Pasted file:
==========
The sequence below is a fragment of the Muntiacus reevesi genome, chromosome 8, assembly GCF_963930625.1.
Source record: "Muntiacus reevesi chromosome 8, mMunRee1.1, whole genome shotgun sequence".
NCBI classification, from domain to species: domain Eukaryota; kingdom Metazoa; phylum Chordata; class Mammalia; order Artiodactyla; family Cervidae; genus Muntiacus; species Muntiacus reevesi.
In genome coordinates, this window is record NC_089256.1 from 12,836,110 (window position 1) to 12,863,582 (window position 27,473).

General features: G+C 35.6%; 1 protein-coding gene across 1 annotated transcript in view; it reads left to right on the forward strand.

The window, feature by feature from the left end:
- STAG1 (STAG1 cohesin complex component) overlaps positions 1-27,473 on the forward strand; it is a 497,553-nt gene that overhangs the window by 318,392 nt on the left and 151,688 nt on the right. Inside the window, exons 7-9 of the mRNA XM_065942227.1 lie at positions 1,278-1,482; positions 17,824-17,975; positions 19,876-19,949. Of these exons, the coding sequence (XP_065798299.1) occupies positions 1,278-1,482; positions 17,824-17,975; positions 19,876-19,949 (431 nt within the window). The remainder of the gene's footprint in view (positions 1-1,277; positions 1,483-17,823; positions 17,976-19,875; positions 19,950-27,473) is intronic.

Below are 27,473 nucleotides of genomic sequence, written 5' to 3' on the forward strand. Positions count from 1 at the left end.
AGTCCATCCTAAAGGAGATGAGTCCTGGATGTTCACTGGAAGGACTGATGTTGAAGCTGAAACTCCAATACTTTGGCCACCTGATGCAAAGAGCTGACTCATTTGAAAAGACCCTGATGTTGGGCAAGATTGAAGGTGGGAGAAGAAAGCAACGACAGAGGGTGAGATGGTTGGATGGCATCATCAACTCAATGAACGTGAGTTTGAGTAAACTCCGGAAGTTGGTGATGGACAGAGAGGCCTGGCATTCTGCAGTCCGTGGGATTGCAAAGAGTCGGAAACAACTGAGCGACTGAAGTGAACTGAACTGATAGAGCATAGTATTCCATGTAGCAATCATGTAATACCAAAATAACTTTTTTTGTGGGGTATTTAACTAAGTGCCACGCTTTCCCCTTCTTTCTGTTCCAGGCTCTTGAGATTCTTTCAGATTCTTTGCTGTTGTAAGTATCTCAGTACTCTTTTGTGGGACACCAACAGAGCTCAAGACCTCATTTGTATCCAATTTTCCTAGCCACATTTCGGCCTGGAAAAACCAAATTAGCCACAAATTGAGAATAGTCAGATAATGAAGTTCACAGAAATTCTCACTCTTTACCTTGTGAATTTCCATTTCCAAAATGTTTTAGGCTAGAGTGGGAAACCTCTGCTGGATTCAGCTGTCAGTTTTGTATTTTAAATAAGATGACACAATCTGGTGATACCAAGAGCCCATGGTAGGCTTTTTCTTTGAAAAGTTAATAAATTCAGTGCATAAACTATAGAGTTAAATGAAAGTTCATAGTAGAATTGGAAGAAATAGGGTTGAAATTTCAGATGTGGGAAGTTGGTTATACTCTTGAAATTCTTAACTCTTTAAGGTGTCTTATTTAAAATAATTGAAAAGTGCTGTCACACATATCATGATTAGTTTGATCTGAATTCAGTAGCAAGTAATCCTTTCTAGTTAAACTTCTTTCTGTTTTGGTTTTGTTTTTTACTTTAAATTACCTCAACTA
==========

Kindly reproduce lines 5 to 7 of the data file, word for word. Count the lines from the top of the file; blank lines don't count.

General features: G+C 35.6%; 1 protein-coding gene across 1 annotated transcript in view; it reads left to right on the forward strand.

The window, feature by feature from the left end:
- STAG1 (STAG1 cohesin complex component) overlaps positions 1-27,473 on the forward strand; it is a 497,553-nt gene that overhangs the window by 318,392 nt on the left and 151,688 nt on the right. Inside the window, exons 7-9 of the mRNA XM_065942227.1 lie at positions 1,278-1,482; positions 17,824-17,975; positions 19,876-19,949. Of these exons, the coding sequence (XP_065798299.1) occupies positions 1,278-1,482; positions 17,824-17,975; positions 19,876-19,949 (431 nt within the window). The remainder of the gene's footprint in view (positions 1-1,277; positions 1,483-17,823; positions 17,976-19,875; positions 19,950-27,473) is intronic.